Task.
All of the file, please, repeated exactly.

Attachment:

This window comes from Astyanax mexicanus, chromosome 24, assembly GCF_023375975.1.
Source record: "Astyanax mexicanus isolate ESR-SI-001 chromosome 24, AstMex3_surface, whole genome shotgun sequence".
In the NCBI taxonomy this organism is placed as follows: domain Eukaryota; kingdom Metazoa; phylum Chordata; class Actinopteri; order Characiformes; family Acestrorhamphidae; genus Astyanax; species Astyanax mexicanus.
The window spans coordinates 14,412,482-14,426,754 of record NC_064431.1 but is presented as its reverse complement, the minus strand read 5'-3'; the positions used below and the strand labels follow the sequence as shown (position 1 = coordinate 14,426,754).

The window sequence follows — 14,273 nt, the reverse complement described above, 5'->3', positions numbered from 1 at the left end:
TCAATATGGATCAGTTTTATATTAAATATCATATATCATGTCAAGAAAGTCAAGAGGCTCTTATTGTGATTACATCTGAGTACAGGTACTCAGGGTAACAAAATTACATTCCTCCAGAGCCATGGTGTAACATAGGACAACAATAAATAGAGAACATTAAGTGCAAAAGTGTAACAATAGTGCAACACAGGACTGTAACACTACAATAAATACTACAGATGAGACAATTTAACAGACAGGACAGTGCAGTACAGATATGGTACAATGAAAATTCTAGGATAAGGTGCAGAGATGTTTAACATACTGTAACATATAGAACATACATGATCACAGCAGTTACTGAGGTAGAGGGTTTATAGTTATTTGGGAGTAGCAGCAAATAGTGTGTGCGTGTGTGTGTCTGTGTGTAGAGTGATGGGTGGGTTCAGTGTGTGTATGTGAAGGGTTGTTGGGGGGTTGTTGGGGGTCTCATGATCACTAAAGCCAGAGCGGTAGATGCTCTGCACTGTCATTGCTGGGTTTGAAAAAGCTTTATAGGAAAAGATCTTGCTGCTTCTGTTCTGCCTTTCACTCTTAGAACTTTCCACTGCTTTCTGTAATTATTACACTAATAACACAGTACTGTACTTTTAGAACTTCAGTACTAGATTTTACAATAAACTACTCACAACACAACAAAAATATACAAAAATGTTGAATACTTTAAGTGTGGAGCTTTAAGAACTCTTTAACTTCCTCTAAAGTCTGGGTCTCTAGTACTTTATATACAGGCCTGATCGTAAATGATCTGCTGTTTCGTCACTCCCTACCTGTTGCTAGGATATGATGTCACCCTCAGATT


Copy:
This window comes from Astyanax mexicanus, chromosome 24, assembly GCF_023375975.1.
Source record: "Astyanax mexicanus isolate ESR-SI-001 chromosome 24, AstMex3_surface, whole genome shotgun sequence".
In the NCBI taxonomy this organism is placed as follows: domain Eukaryota; kingdom Metazoa; phylum Chordata; class Actinopteri; order Characiformes; family Acestrorhamphidae; genus Astyanax; species Astyanax mexicanus.
The window spans coordinates 14,412,482-14,426,754 of record NC_064431.1 but is presented as its reverse complement, the minus strand read 5'-3'; the positions used below and the strand labels follow the sequence as shown (position 1 = coordinate 14,426,754).

The window sequence follows — 14,273 nt, the reverse complement described above, 5'->3', positions numbered from 1 at the left end:
TCAATATGGATCAGTTTTATATTAAATATCATATATCATGTCAAGAAAGTCAAGAGGCTCTTATTGTGATTACATCTGAGTACAGGTACTCAGGGTAACAAAATTACATTCCTCCAGAGCCATGGTGTAACATAGGACAACAATAAATAGAGAACATTAAGTGCAAAAGTGTAACAATAGTGCAACACAGGACTGTAACACTACAATAAATACTACAGATGAGACAATTTAACAGACAGGACAGTGCAGTACAGATATGGTACAATGAAAATTCTAGGATAAGGTGCAGAGATGTTTAACATACTGTAACATATAGAACATACATGATCACAGCAGTTACTGAGGTAGAGGGTTTATAGTTATTTGGGAGTAGCAGCAAATAGTGTGTGCGTGTGTGTGTCTGTGTGTAGAGTGATGGGTGGGTTCAGTGTGTGTATGTGAAGGGTTGTTGGGGGGTTGTTGGGGGTCTCATGATCACTAAAGCCAGAGCGGTAGATGCTCTGCACTGTCATTGCTGGGTTTGAAAAAGCTTTATAGGAAAAGATCTTGCTGCTTCTGTTCTGCCTTTCACTCTTAGAACTTTCCACTGCTTTCTGTAATTATTACACTAATAACACAGTACTGTACTTTTAGAACTTCAGTACTAGATTTTACAATAAACTACTCACAACACAACAAAAATATACAAAAATGTTGAATACTTTAAGTGTGGAGCTTTAAGAACTCTTTAACTTCCTCTAAAGTCTGGGTCTCTAGTACTTTATATACAGGCCTGATCGTAAATGATCTGCTGTTTCGTCACTCCCTACCTGTTGCTAGGATATGATGTCACCCTCAGATT